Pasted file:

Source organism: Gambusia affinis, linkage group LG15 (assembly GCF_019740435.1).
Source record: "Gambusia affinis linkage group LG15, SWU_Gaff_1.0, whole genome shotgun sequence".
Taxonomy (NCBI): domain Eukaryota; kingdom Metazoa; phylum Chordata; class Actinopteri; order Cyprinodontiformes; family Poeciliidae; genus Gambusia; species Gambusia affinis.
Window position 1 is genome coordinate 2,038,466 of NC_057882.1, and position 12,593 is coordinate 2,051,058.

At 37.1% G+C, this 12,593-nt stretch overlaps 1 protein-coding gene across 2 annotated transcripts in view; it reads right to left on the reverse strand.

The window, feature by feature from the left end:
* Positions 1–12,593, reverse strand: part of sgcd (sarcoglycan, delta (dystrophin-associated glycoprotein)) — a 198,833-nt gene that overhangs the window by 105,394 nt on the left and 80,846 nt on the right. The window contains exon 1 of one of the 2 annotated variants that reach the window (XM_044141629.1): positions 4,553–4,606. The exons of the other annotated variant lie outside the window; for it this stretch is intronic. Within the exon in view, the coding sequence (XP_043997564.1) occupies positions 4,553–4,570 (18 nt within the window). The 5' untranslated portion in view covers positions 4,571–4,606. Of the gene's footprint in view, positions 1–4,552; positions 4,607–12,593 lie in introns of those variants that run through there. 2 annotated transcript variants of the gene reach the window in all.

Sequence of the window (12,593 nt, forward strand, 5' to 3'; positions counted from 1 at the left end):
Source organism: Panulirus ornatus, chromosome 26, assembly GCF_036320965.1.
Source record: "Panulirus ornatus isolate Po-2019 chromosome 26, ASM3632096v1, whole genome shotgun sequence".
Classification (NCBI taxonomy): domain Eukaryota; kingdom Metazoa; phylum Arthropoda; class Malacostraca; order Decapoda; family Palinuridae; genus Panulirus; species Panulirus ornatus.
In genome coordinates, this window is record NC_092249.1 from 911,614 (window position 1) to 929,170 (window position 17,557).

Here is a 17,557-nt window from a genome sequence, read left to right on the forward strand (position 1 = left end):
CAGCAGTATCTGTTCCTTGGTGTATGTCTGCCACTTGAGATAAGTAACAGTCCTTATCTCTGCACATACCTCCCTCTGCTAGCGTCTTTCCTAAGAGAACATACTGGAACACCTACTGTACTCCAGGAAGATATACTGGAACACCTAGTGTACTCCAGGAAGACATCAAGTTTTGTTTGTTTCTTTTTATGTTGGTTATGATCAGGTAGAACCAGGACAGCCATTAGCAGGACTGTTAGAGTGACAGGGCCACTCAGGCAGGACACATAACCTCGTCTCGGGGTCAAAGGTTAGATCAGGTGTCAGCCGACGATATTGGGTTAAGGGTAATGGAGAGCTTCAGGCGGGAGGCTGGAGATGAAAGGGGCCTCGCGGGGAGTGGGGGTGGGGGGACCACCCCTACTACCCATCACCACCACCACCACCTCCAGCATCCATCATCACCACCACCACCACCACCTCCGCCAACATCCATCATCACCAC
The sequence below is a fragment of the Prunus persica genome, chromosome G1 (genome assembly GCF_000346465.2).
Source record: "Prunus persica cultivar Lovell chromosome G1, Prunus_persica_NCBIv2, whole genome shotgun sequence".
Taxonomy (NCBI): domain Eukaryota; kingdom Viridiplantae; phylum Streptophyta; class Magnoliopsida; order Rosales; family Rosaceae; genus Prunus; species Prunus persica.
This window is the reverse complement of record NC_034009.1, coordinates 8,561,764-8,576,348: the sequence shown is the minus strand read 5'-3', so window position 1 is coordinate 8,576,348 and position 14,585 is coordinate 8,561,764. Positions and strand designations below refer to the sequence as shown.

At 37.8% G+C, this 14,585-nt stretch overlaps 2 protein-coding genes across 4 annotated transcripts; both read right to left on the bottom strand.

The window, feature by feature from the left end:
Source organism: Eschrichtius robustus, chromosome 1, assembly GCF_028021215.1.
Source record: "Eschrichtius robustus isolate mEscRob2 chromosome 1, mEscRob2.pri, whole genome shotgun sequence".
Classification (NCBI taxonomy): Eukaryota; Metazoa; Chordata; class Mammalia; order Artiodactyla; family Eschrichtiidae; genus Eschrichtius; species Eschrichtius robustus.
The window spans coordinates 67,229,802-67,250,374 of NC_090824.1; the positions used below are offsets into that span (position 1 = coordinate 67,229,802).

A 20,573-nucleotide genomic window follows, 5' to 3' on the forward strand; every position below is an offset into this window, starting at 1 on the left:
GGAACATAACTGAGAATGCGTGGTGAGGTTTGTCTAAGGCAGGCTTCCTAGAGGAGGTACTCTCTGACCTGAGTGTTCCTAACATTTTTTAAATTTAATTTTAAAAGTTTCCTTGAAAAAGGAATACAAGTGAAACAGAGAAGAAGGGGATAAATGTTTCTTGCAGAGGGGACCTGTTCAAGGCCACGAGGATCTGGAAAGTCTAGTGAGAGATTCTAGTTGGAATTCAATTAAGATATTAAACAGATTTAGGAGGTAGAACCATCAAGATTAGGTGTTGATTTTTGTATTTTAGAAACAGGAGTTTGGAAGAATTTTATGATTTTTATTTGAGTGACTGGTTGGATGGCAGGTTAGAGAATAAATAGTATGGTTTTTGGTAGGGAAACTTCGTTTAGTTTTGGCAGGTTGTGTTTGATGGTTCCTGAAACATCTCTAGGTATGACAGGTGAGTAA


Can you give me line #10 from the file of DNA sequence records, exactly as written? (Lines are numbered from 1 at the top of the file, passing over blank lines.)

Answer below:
Source record: "Panulirus ornatus isolate Po-2019 chromosome 26, ASM3632096v1, whole genome shotgun sequence".